Pin-point ball tracking, realistic collision systems and minor online gameplay tweaks. These are some of the staple, minute changes that apparently justify another instalment of a well-cemented sports franchise. Complacency is a dangerous thing in video games and familiarity coupled with a lack of innovation can do irreversible damage to a developer or publisher’s reputation. It’s fair to say the FIFA titles have been taking it easy over the last few years with mostly superficial updates; it’s only now, with the release of FIFA 17, that EA Sports have decided to break their monotonous mould with a new game mode, called The Journey.
Being my first FIFA purchase since 2014, this makeshift single player story mode was a pleasant surprise considering how multiplayer-focussed the franchise has become. The Journey follows fictional footballer, Alex Hunter, through childhood and into adolescence as he attempts to make playing football his career. From under-11 games in suburban England to the youth Exit Trials – the gateway to a potential Premier League contract – The Journey hits that coming-of-age sweet spot where overcoming adversity is a potent emotional fuel.
Football flows through Alex’s veins, with a father whose career was cut short through injury and a hardened grandfather who starred in the late-1960s. From rags to riches, Hunter rides the rollercoaster of success with childhood friend, Gareth Walker. Early on, Alex is sculpted to reflect a fiery or cool personality through series of dialogue options – almost like an RPG. It’s just a real shame that, despite the overwhelming amount of football there is to be played, EA Canada have failed to dive into the nitty-gritty role-playing aspects of professional football; The Journey may be detailed but it is extremely linear.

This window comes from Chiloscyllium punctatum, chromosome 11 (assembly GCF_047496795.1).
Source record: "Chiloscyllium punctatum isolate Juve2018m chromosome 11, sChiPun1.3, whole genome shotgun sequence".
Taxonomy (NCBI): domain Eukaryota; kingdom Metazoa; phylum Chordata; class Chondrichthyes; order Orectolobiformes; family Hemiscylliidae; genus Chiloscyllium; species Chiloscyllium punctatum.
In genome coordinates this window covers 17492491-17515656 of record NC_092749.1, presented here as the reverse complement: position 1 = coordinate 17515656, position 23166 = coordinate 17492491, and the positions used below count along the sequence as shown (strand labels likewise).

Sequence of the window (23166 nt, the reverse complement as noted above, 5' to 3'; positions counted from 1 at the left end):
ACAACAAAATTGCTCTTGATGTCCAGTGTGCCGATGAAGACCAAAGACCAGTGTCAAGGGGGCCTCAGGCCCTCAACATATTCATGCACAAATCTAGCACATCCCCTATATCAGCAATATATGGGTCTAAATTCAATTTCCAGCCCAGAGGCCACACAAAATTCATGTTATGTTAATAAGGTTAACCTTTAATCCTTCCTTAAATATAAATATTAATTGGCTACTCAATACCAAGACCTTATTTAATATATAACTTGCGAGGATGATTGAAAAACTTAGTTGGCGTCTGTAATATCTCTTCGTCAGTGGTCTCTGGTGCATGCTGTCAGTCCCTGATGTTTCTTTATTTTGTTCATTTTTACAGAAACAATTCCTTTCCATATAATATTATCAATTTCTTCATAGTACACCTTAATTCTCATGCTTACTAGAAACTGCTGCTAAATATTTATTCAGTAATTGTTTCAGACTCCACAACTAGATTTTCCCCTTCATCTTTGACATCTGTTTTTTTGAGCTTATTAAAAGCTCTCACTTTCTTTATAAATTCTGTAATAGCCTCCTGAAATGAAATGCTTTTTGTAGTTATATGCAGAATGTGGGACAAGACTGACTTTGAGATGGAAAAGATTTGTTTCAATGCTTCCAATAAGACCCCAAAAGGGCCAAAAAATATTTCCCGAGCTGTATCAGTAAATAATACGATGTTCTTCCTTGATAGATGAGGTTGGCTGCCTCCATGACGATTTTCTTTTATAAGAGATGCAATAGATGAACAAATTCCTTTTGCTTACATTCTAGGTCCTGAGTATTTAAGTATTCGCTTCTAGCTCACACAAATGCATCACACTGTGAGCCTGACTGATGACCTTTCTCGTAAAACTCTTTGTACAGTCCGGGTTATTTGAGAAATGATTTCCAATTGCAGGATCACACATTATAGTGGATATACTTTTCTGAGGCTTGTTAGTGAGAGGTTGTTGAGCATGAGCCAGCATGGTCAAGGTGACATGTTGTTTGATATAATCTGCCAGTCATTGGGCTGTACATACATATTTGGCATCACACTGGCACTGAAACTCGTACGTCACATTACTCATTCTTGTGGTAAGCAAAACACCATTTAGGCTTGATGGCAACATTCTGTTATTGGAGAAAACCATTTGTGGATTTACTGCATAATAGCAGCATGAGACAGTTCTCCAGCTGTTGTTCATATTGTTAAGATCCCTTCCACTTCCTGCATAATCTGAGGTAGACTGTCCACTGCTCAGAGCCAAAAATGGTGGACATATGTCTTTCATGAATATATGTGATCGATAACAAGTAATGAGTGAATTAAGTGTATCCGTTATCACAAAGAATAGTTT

I relish challenge in any sports game I play, so I selected Watford as my club of choice, opting for an average team rather than one of prestige. I also figured it’d be easier to make Watford’s Starting XI as opposed to competing with well-known substitutes from Manchester United, for instance. I was right – for a time – and this is where The Journey made its first undisciplined error.
In spite of my good form as a substitute player, being on the fringes of the starting eleven, I underwent a forced trade; it’s something I still can’t fathom. Sure, it presents an opportunity to actually start a game on the pitch, but I felt as though I was doing all the right things to justify my spot at Watford; I felt as though there were other players who should’ve been transferred besides Alex Hunter.
The disappointments kept coming as soon as I arrived at the new club, Newcastle United. My preferred position of CAM – central attacking midfielder – was scrapped and I took the role of striker until The Journey’s conclusion. This was huge. I really enjoy linking up play with passes and crosses in the midfield and to be locked in the final third wrecked the flexibility of my game.
There was also the nagging issue of a lack of main story progression at my new club. Among the pep talks and fleeting conversations with fitness coaches and fellow teammates, The Journey’s primary tale remained stagnant on several occasions. A few times I played through as many as seven matches without any cutscenes featuring my grandfather/mentor, supportive mother or even Alex himself. A lot of the time, tidbits of information in my social media feed served as the primary source of plot. Gameplay shifted from the immersive rise of a player to playing long stretches of standard matches. Often, The Journey felt just like FIFA’s Player Career mode; its only difference being the appearance of those occasional cutscenes. Or perhaps it was merely reflecting the amount of excitement playing in the Championship actually provides – I’m not sure.